Freelance writer exploring Melbourne and beyond. If you enjoy the following article click on the Like button, Facebook it to your friends or subscribe. I'll update you with yummy and often free events. Like my photos? I instagram @redbagwilltravel
The latest news from my doctor wasn't the usual demanding walk 30 minutes a day but the more gentle chiding: "Two and half hours a week cumulative will do it."
So I set the cardio app on my android and launched forth with the seconds ticking.
A good start was to reacquaint myself with one of my favourite walks.
Some will travel miles out of the town to enjoy nature but I believe that joyful walks can be found in the city and suburbs if you know where to look. Plus being a true Melburnian it is difficult to be far away from good coffee.
My journey started at Whitehorse Road, Deepdene but not before a spot of breakfast and a coffee. At the Whitehorse Road Entrance to the Anniversary Rail Trail is the nursery cafe and gift shop Town and Country.
A few years ago this was the place to be seen and I once had coffee opposite Geoffrey Rush who lives locally when he is in town.
While this place has lost its gloss everything is still passable, Grinders coffee and a range of quiches, sandwiches and salads. Plus in summer there is a lovely canopy of vine leaves over the Grecian columned entry.
The main advantage of this eatery are the amenities. This coffee shop is right smack bang on the side of the trail. There is plenty of room to park bikes if you happen to be a rider or dog owners can sit outside with a water bowl provided for their canines. Plus there is a car park right next door where you can leave your car while you do your walk.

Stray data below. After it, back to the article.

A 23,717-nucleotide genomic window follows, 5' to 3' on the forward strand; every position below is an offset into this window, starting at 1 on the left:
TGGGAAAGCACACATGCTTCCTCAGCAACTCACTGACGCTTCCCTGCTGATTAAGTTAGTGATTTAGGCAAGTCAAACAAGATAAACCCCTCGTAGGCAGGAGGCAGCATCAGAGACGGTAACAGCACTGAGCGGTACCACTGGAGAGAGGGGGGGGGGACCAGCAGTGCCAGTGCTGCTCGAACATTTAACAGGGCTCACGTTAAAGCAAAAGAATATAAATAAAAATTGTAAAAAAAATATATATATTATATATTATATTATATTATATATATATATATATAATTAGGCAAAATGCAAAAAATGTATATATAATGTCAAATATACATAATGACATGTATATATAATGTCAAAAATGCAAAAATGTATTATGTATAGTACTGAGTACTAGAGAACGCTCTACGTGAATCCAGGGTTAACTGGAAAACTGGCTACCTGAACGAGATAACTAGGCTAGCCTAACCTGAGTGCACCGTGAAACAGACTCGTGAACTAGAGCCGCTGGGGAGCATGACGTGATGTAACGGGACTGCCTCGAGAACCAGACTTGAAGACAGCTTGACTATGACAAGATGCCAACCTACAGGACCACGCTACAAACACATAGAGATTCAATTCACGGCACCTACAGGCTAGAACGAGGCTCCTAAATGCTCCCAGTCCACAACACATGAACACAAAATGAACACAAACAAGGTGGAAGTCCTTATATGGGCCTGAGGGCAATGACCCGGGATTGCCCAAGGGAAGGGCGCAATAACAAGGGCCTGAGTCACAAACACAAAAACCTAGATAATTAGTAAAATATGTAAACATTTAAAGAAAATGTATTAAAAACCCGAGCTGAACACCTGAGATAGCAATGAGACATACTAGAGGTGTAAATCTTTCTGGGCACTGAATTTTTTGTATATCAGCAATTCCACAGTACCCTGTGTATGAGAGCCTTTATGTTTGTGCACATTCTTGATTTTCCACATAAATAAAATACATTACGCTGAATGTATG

Kick started by caffeine I hit the trail.
No matter how many times I walk this path I feel reinvigorated. It is a piece of history, a glimpse into community life and a patch of nature that changes with the seasons.
As the history boards tell you along the way, this was once a railway line for the Deepdene Dasher, a little steam train, that plied the line between Deepdene and Ashburton until 1924. It was the last passenger steam train in suburban Melbourne.
The scene itself is quite English because of the gardens attached to some of the huge period home above you. Their flora has escaped down the embankments so there are a lot of self seeded English trees and flowers peeping through. Every now and again you spot a lily, a jonquil or a fluorescent pink geranium poking through amidst the weeds.
Scary at night but this is daytime and there is a world to observe. Scenes are either touching or absurd. A middle-aged man whizzes past on his bike, somewhere he is plugged into a phone and he is yelling at the top of this voice. "Of course I'm in the office." A couple carries their grocery bags home, a mundane sight amidst all those exercising.
A couple pushes a matriarch along in her wheelchair. She is tucked in like a baby with a rug up to her chin. "That's a pretty coat," she says as she is trundled past me. Compliments are obviously her way of saying hello to strangers. And how rewarding that she can still enjoy this lovely walk.
There are dads on their kids' skateboards and fit mums jogging behind their cycling youngsters. Grandfathers race their little grandchildren in an unfair challenge. It is nice they can still beat someone in the family.
Most people have a pooch of some kind or another and there is an off lead section near Canterbury Road. Some dogs are almost as tall as their owners while other pampered pets wear tiny waistcoats to ward off the chilly air.
People tinkle their bicycle bells to alert you that they are overtaking you. Or yell out in loud voices "Ding, ding". Tiny tots say excuse me, not thinking they could go in single file and move around you. But this is a nice area and their manners are impeccable.
The great thing about this path is that you don't have to cross any roads. Like the trains of yesteryear you simply barge through in tunnels built under the roads.
In the tunnels you can see the handiwork of bored teenagers. But even this graffiti is somehow charming.
After a few kilometres, the track opens out onto open playing fields. Dads and tots kick footballs, mothers chat at the playground. Along the way someone has built a makeshift swing under an old tree.
A woman sees me taking photos of flowers and asks whether I am an artist taking images as the basis for a future painting. I explain that I am a writer recording images to go with words.
"I paint," she tells me as we now walk along together. "I have chronic heath problems," she went on to explain. "I died on an operating table but they somehow brought me back. Now I walk an hour every day and treasure every second."